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Cell Theory

Cell Theory

The cell theory developed in 1839 by microbiologists Schleiden and Schwann describes the properties of cells. It is an explanation of the relationship between cells and living things. The theory states:

  • all living things are made of cells and their products
  • new cells are created by old cells dividing into two
  • cells are the basic building blocks of life

The cell theory applies to all living things, however big or small. The modern understanding of cell theory extends the concepts of the original cell theory to include the following:

  • The activity of an organism depends on the total activity of independent cells.
  • Energy flow occurs in cells through the breakdown of carbohydrates by respiration.
  • Cells contain the information necessary for the creation of new cells. This information is known as ‘hereditary information’ and is contained within DNA.
  • The contents of cells from similar species are basically the same.


DNA (the hereditary information of cells) is passed from ‘parent’ cells to ‘daughter’ cells during cell division. You will learn more about this in the next few lessons.

Cells are the smallest form of life; the functional and structural units of all living things. Your body contains several billion cells, organised into over 200 major types, with hundreds of cell-specific functions.

Some functions performed by cells are so vital to the existence of life that all cells perform them (e.g. cellular respiration). Others are highly specialised (e.g. photosynthesis).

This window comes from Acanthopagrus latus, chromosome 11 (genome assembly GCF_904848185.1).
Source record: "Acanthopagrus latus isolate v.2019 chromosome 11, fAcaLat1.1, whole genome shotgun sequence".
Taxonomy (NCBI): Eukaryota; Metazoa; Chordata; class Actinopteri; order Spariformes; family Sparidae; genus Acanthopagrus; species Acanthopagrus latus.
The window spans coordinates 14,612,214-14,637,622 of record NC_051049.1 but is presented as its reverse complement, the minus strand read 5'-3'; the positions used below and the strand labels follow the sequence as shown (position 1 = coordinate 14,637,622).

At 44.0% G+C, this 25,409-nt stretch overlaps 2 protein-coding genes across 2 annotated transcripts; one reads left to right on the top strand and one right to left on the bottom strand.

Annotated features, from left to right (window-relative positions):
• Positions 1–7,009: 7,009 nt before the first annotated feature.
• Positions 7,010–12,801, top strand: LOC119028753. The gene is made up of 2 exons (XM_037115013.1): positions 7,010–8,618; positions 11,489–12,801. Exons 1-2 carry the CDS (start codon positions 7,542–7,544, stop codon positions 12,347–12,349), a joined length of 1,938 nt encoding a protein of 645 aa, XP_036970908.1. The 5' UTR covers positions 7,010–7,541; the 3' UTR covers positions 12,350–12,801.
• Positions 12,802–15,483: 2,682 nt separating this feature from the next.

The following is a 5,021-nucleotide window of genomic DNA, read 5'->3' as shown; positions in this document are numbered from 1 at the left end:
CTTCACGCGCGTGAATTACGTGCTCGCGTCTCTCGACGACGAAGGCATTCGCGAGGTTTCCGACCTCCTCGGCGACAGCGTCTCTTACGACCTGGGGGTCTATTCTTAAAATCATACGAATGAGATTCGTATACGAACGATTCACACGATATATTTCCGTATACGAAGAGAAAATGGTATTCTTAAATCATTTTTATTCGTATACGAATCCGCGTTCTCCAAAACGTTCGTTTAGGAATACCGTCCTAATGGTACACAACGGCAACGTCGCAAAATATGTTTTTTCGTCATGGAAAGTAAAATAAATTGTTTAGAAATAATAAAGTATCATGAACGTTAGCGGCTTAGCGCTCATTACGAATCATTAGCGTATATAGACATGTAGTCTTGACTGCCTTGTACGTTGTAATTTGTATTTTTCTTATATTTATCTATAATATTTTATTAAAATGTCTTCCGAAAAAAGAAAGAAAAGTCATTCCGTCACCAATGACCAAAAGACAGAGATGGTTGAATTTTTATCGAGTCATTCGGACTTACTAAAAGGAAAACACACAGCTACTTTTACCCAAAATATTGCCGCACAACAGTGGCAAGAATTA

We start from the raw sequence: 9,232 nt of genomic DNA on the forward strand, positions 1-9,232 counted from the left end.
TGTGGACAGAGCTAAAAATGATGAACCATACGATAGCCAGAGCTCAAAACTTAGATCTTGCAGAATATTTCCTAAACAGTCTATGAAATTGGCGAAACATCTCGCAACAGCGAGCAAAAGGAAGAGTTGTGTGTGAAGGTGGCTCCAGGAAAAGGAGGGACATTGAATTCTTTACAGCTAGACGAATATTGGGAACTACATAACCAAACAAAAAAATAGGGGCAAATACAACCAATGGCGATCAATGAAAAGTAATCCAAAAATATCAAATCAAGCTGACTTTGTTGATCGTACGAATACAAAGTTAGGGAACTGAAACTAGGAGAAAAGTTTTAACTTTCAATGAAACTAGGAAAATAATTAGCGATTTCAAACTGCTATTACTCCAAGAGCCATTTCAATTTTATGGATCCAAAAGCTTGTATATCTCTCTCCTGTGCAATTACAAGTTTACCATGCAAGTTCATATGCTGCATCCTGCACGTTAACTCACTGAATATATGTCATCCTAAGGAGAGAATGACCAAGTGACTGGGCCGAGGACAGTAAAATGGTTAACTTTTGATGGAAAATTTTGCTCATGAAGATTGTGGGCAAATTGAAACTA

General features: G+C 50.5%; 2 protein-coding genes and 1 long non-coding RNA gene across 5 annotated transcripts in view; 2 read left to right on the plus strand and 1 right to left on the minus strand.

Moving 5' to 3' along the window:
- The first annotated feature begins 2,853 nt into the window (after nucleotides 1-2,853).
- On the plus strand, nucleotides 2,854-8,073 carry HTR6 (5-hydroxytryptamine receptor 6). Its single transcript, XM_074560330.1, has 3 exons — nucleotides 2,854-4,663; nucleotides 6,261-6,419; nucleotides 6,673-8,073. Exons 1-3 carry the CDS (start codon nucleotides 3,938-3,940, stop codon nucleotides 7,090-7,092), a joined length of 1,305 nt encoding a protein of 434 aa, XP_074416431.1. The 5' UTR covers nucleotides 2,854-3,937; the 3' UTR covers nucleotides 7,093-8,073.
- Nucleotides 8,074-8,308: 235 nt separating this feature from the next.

The figure below shows a two-dimensional drawing of an animal cell. The diagram shows the structures visible within a cell at high magnification. The structures form the ultrastructure of the cell.


Image credit: Siyavula


Diagrams of the cell are very well understood but they often give us the wrong impression about how complicated cells really are. Even though, scientists have discovered many cell organelles and now understand their structures and functions in the cell, there’s still a lot that remains to be discovered or fully understood about the cell.

In the next set of lessons, we will begin to look at some of the basic cell structures and organelles in animal and plant cells.

Video: Introduction to Cells

The Amoeba Sisters video below provides a brief tour of the cell. It compares and contrasts prokaryote cells and eukaryote cells before exploring organelle structures and functions. It should help make visualizing the next set of lessons easier.

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